|“||In this world you can either do things the easy way or the right way. You take a boat from here to New York. You gonna go round the horn like a gentleman, or cut through the Panama Canal like some kinda Democrat?||”|
—Butterscotch Horseman, BoJack Hates the Troops
Butterscotch Horseman is the deceased verbally and physically abusive father of BoJack Horseman, the biological father of Hollyhock Manheim-Mannheim-Guerrero-Robinson-Zilberschlag-Hsung-Fonzerelli-McQuack, and the husband of Beatrice Horseman. He is a recurring character (through flashbacks) throughout Seasons 1 and 4.
Butterscotch was a draft horse with grey fur, a black mane, a straight white streak covering the entire top of his snout, and a pale pink spot on his nose. According to model sheets, he was about 6'6, the same height as BoJack.
In flashbacks to BoJack’s childhood in the early 1970s, he is seen wearing suits with a white collared shirt and a white and dark grey striped tie.
In one flashback in BoJack Hates the Troops he wore a red and navy blue smoking jacket over his white shirt. When working at the fish cannery he wore a light blue collared shirt, a black apron, grey pants, brown shoes, a red beanie, and yellow gloves. He had bags under his eyes.
From the late 1970s until his death, his mane had become very thin, with his bangs having receded to his ears, and had gone dark grey at the top with light and medium grey streaks along the back of it. The wrinkles under his eyes had also gotten bigger and had dark circles under them. He wore a navy blue suit with the jacket opened, a white shirt, and brown shoes.
As a young adult in 1963-1964, he had a slightly thicker, scruffier mane with longer bangs in it, and he wore a light blue and green plaid shirt, a brown jacket, a brown belt, blue-grey jeans, and brown shoes.
Butterscotch Horseman hailed from a working-class background, and is presented as a aspiring novelist whom admired the beatniks. He had a brother, as revealed in Horse Majeure, and his mother died apparently when he a little kid. He lived in the state of Michigan, and was likely born in the mid or late 1930s.
He is shown to be impulsive, smart, bold, and charismatic, at least to a young Beatrice Sugarman who is pressured by her father to be in a relationship with the shy and awkward Corbin Creamerman due to being the heir of a creamery.
The two met in June 1963, when Butterscotch crashes Beatrice's debutante party. Butterscotch tells her about his plan to join the beatniks in California and book idea, which Beatrice makes fun of. In return, Butterscotch nails her dissatisfaction with high-society life.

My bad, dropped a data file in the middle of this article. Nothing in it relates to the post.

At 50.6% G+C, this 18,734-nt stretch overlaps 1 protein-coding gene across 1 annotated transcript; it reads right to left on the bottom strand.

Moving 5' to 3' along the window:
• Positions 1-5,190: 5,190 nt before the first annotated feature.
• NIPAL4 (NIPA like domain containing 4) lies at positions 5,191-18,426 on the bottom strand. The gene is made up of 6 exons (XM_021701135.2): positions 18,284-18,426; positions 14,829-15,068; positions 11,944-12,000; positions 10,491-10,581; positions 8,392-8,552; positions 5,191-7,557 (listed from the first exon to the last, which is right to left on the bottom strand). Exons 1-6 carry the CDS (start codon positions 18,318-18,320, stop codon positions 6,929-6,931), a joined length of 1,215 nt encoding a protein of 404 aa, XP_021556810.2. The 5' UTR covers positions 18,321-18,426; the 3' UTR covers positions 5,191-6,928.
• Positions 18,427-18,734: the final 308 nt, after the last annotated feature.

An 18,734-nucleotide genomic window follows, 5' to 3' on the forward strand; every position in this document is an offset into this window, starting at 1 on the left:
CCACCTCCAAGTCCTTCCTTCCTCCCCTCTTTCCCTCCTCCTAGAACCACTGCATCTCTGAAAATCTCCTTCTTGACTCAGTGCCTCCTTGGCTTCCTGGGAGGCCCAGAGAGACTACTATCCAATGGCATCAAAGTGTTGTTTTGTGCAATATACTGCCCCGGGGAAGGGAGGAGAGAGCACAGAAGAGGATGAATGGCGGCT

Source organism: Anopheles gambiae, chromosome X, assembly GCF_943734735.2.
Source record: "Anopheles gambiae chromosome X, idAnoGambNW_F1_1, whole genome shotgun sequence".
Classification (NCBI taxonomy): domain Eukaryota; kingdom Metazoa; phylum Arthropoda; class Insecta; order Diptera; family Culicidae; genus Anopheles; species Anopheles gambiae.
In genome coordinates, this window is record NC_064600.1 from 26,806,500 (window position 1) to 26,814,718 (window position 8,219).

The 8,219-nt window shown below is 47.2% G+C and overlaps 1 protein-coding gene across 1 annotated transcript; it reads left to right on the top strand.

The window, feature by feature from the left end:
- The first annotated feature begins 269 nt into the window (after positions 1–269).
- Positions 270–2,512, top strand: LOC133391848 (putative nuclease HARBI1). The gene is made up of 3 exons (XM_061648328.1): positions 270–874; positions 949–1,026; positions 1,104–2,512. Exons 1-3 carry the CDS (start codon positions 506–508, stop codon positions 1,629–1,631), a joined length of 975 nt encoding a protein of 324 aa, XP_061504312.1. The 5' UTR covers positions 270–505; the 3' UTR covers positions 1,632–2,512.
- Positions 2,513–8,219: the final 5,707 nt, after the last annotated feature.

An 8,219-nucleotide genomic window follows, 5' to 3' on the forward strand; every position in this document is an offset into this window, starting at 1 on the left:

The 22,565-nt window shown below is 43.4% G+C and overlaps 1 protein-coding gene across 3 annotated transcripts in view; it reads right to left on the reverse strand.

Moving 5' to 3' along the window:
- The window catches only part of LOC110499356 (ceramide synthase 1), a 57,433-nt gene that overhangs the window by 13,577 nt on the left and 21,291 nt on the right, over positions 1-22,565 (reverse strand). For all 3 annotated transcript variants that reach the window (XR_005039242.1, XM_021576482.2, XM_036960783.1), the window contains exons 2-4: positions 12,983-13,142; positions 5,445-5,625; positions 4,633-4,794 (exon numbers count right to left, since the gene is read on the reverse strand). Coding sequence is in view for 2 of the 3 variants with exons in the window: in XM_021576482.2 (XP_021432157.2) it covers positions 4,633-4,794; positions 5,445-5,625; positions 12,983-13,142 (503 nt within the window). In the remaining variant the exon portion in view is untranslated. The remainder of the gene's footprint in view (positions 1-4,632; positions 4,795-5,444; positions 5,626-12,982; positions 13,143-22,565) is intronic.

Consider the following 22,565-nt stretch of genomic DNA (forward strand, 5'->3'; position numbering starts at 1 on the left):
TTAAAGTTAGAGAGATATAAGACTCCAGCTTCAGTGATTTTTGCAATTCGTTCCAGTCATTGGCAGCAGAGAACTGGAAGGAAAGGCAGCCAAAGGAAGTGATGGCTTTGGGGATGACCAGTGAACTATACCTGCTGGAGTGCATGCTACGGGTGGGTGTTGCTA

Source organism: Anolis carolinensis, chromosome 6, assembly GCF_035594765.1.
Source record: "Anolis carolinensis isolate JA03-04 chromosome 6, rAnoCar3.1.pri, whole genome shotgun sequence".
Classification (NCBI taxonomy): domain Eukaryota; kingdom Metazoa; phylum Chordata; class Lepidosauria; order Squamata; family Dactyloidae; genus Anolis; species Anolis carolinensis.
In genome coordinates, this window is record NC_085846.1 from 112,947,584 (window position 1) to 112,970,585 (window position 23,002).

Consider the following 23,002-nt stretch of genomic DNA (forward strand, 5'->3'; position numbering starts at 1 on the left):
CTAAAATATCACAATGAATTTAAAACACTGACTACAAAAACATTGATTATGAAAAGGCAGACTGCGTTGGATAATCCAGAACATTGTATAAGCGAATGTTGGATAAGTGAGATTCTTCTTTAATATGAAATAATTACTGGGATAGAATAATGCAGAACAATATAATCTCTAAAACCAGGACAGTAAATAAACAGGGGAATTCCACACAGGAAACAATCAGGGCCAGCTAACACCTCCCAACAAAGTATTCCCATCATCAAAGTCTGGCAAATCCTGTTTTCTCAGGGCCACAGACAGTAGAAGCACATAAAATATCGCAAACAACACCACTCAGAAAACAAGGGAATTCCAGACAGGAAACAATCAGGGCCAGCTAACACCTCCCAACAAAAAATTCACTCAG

He also compares her to his mother, who died when he was little, saying she had a diamond on her head just like hers, he saw it in a picture once.
The entrance of Butterscotch in Beatrice's life is refreshing to her-he provides an escape from a stuffy high-society life she didn't know was possible
. When he begins to leave, Beatrice catches up to him in the parking lot, and he tells her to leave with him. He then bates her with a dare she can't resist-"But I suppose daddy wouldn't like that now, would he?"
Beatrice, enticed and seduced by Butterscotch, and wanting to rebel, leaves the party, thrown by her father, "for" her, and the two engage in a one night stand in Butterscotch’s car at the top of a lookout point.
The two believed it was just a simple fling, but two weeks later Beatrice arrives at a set of apartments and finds Butterscotch after having to look up his real phone number, as the one he gave her was for a pizza parlor in Brownsburgh and she reveals she’s pregnant. She discovers this after her second date with Corbin, where she threw up on him, and right after she started to feel an emotional connection with him.
Butterscotch initially begins to freak out, and he asks if she could get an abortion, but she cannot due to childhood trauma of her baby doll being burned as a child due to her catching scarlet fever. After a short discussion they decide to move to San Francisco to start their family, and for Butterscotch to write his novel.
They are happy together throughout Beatrice’s pregnancy. Their son, BoJack F. Horseman, is born January 2nd, 1964.
However, shortly after BoJack is born their relationship begins to fall apart. Butterscotch had not yet started his novel by the time BoJack was born, and he was working at a fish cannery for low income despite being offered a high paying job by Beatrice's father, Joseph Sugarman, for his company. He also turned against the beatniks he once admired due to his writings being rejected. Additionally, the baby cries late at night, and the stress of the baby in general takes a toll on both him and Beatrice. He resented Beatrice's family's wealth, his inability to provide for her, and the fact she wanted to keep the baby (telling her "You wanted that baby. Never forget that").
Beatrice resented Butterscotch for not accepting her father's job offer, making little money at the job he had, and his treatment of her. This caused their marriage to become highly dysfunctional, loveless, and joyless. Beatrice and Butterscotch were two people who came together not out of love, or their child, though they did go through a short-lived honeymoon phase, but together out of spite for the world around them.